Babes in Toyland (aka March of the Wooden Soldiers): written by Frank Butler, Nick Grinde, Anna Alice Chapin, and Stan Laurel; directed by Gus Meins and Charles Rogers; starring Stan Laurel (Stannie Dum) and Oliver Hardy (Ollie Dee) (1934):
Enjoyable Christmas musical from Laurel and Hardy, set in the world of Mother Goose. The slapstick is fun, the romantic leads forgettable, and the musical numbers occasionally puzzling: why doesn’t Hardy, who showcased a nice singing voice in other movies, get a number here?
A monkey dressed up to look like Mickey Mouse is really quite disturbing, especially when it’s flying around in a toy zeppelin throwing bombs at the Bogeymen who have invaded Toyland. Recommended.
The Magnificent Ambersons: adapted by Orson Welles, Joseph Cotten, and Jack Moss from the novel by Booth Tarkington; directed by Orson Welles with Fred Fleck and Robert Wise; starring Joseph Cotten (Eugene), Dolores Costello (Isabel), Anne Baxter (Lucy), Tim Holt (George), Agnes Moorehead (Fanny) and Orson Welles (Narrator) (1942): The follow-up to Citizen Kane is revered both for what it is — a broody slab of American Gothic — and what it isn’t — 50 minutes longer.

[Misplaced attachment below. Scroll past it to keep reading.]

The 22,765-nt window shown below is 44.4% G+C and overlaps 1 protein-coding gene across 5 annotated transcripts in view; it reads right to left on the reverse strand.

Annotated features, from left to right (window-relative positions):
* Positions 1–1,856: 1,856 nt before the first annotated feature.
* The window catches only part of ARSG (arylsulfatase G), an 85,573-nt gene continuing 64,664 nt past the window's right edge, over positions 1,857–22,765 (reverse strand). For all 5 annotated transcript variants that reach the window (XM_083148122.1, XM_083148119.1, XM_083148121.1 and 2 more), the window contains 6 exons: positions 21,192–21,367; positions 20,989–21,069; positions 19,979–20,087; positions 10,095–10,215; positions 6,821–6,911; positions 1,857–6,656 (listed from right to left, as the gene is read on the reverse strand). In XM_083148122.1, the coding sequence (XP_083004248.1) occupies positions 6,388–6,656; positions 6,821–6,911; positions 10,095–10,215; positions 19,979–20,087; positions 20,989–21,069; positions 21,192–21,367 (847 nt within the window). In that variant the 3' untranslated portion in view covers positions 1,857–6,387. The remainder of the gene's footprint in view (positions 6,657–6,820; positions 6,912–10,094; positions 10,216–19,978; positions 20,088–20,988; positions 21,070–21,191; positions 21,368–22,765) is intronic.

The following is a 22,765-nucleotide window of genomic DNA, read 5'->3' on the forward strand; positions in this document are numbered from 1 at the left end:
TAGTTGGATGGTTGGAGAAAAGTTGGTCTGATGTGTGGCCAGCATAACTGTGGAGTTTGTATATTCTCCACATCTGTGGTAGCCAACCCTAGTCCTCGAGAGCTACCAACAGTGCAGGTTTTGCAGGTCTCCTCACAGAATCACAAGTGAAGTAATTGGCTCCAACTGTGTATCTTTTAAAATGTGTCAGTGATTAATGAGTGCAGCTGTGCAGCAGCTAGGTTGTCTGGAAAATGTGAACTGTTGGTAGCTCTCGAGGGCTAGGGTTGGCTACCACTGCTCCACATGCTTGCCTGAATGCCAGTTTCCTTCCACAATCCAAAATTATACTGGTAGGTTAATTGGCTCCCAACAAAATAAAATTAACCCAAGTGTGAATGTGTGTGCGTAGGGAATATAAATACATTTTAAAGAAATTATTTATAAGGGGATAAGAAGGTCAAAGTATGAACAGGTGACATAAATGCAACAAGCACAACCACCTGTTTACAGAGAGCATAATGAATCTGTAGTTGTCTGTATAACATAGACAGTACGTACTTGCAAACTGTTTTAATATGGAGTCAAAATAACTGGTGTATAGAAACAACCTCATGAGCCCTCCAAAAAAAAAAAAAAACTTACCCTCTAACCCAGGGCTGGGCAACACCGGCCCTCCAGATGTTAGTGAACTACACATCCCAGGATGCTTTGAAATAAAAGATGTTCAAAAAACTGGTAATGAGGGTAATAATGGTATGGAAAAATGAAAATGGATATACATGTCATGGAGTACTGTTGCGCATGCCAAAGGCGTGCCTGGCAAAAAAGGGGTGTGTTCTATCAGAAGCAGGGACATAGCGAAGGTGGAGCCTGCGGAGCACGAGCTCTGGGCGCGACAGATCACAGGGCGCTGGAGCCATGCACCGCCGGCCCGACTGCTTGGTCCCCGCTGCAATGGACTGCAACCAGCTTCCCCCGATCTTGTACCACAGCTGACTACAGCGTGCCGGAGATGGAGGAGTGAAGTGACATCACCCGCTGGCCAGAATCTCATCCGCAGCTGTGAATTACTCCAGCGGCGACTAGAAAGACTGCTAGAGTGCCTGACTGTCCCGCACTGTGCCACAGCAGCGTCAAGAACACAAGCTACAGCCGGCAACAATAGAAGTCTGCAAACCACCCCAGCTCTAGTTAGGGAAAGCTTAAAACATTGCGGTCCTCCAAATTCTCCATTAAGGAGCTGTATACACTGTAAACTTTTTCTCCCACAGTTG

Yes, the studio re-edited the film without the input of Welles, chopping it down to 88 minutes and filming a newer, happier ending. Legend has it that the lost footage was quickly destroyed by RKO Pictures to prevent Welles from editing it back in.
While Welles was already notorious for going over budget, the fault really lay with RKO. They knew that The Magnificent Ambersons, a Booth Tarkington novel Welles and his Mercury Theatre had previously adapted for radio, was a tragic downer when they greenlighted it with an unheard-of-for-RKO million-dollar budget. But Welles would get the blame, and never really have full control over a decently budgeted studio film again.
What’s left here is a magnicent, truncated Gothic tale with more than a hint of Great Expectations about it, though it’s Great Expectations as seen in a funhouse mirror. Welles’ brilliant use of shadows and textures, and his uncommonly fine understanding of how to achieve depth of field with the camera technology of the early 1940’s, is on display here. The movie looks great as the camera flows through the chiarascuro rooms of the Amberson mansion.
The other fascinating intertext for this film would be The Great Gatsby, again in a funhouse mirror as the pseudo-Gatsby character, played by Joseph Cotten, becomes a true (and benevolent) success while the old-money family of the woman who rejected his love in a fit of pique, played by Dolores Costello, disintegrates under the onslaught of Time and the 20th Century. Tim Holt is suitably un-formed and callow as the spoiled rich kid, and Anne Baxter is radiant as Cotten’s daughter Lucy. Highly recommended.